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India Presses Forward Investigations of Mumbai Bombing Suspect


In this courtroom sketch, Chicago businessman Tahawwur Rana is shown in federal court in Chicago. Rana, 50, is accused in the 2008 Mumbai rampage that left more than 160 people dead, and planning an attack that was never carried out on a Danish newspaper.

In this courtroom sketch, Chicago businessman Tahawwur Rana is shown in federal court in Chicago. Rana, 50, is accused in the 2008 Mumbai rampage that left more than 160 people dead, and planning an attack that was never carried out on a Danish newspaper.

India has expressed disappointment with a U.S. court ruling that cleared a Pakistani-born Canadian national of charges of helping to plan the deadly 2008 terror attacks in Mumbai.

India is pressing ahead with its own investigations against Tahawwur Rana.

The trial of the 50-year-old businessman was conducted in a Chicago court and was closely followed in India.

Rana was found guilty of providing support to the Pakistan-based militant group Lashkar-e-Taiba and of involvement in a plot to attack a Danish newspaper that published cartoons of Prophet Muhammad.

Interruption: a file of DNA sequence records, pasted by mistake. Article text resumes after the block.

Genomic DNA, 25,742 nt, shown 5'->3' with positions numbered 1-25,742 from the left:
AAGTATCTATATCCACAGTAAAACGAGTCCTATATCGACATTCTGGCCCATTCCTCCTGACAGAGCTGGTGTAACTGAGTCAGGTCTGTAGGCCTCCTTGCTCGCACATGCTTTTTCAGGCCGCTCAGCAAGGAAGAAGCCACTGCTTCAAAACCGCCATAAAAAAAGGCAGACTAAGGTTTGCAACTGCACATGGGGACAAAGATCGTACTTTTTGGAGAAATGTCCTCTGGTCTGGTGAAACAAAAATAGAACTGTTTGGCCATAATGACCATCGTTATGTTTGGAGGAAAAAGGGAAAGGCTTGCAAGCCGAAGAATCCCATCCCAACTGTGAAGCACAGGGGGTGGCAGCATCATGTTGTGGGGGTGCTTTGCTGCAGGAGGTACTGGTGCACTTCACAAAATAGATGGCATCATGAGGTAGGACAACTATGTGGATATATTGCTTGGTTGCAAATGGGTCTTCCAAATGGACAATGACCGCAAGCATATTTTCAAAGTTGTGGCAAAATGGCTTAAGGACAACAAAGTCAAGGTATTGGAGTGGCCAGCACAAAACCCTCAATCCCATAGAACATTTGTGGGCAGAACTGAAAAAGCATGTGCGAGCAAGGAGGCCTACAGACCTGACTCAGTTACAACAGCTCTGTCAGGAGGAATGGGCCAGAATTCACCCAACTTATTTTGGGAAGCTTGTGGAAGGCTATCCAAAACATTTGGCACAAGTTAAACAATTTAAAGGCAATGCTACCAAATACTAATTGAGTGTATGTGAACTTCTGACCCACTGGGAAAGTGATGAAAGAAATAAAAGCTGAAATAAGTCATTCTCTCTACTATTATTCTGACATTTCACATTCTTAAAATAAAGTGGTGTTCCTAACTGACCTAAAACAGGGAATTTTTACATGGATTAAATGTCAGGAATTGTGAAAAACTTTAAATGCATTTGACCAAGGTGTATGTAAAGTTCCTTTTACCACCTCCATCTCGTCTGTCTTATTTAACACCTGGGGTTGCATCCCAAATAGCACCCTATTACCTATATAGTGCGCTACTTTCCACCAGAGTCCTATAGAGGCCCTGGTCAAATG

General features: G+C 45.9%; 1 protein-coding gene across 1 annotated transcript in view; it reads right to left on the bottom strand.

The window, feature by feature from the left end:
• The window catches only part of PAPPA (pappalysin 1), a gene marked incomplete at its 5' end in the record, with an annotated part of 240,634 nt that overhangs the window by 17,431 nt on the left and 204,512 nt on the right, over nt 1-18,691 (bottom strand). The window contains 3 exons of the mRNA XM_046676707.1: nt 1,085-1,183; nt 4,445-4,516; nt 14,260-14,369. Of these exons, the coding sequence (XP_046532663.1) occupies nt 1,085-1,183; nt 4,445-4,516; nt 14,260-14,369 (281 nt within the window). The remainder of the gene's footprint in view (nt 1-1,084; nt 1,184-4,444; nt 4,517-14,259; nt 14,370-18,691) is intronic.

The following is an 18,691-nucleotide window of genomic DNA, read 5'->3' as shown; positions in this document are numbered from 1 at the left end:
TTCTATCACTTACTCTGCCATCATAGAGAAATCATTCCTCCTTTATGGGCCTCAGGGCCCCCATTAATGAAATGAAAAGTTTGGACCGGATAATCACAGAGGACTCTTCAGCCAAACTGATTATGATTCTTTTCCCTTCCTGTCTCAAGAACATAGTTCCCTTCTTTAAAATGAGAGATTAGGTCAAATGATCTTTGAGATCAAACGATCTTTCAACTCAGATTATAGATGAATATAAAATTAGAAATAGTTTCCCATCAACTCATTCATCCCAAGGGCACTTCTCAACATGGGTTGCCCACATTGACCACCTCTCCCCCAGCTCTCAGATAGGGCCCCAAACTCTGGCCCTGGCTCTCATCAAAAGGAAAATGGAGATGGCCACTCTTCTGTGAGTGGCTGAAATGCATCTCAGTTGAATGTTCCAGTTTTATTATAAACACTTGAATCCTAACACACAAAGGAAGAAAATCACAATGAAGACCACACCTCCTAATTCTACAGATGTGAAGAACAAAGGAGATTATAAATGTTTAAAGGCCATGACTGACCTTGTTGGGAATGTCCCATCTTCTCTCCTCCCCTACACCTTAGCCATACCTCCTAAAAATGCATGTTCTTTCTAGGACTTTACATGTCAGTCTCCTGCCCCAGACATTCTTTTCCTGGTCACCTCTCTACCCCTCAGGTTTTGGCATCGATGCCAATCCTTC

But the jury returned a verdict of “not guilty” for the charge that concerns India - involvement in the terror attacks in Mumbai in 2008.

Rana had been accused of helping David Coleman Headley, a Pakistani-American, scout targets in India’s financial hub before the terror strikes. Headley had said he used Rana’s immigration firm as a cover when he traveled to India.

Home Ministry Secretary for Internal Security, U.K. Bansal said the acquittal came despite evidence produced to substantiate charges relating to the Mumbai attacks.

“We are therefore disappointed that Rana was acquitted on counts of conspiracy to provide material support to the Mumbai terrorist attack. However it may be remembered that Rana was tried in a U.S. court in accordance with the U.S. law,” he said.

In a statement, the Home Ministry said that Indian agencies investigating charges against Rana were waiting for proceedings in the U.S. court to conclude.

Bansal says authorities now hope to get documents and other evidence from the United States. He says the National Investigation Agency, or NIA, will then decide whether to pursue the case in India.

“After examining the verdict in the U.S. court and after reviewing the documents, and evidence that it expects to receive, NIA will take a decision on filing a charge sheet against Headley, Rana and others in an Indian court,” noted Bansal.

India was hoping the trials of Rana and Headley will uncover links between the Mumbai terror attacks and Pakistan’s intelligence agency, the ISI.

New Delhi has accused the Pakistan-based Islamic militant group, Lashkar-e-Taiba, of carrying out the attacks.

In testimony last month, Headley, who has already pleaded guilty of terrorism charges, said Lashkar-e-Taiba had received help from Pakistani intelligence.


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